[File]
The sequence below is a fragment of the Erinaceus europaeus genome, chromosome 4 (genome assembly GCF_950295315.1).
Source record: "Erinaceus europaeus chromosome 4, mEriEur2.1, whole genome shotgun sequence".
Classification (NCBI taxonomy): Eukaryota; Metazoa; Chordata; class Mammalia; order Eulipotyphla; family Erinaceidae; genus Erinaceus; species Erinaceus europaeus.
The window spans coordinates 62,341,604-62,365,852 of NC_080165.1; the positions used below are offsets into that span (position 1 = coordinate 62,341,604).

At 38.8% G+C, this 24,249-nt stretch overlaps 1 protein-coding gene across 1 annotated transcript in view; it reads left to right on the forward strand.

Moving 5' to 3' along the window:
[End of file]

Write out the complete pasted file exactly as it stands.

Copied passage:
The sequence below is a fragment of the Erinaceus europaeus genome, chromosome 4 (genome assembly GCF_950295315.1).
Source record: "Erinaceus europaeus chromosome 4, mEriEur2.1, whole genome shotgun sequence".
Classification (NCBI taxonomy): Eukaryota; Metazoa; Chordata; class Mammalia; order Eulipotyphla; family Erinaceidae; genus Erinaceus; species Erinaceus europaeus.
The window spans coordinates 62,341,604-62,365,852 of NC_080165.1; the positions used below are offsets into that span (position 1 = coordinate 62,341,604).

At 38.8% G+C, this 24,249-nt stretch overlaps 1 protein-coding gene across 1 annotated transcript in view; it reads left to right on the forward strand.

Moving 5' to 3' along the window: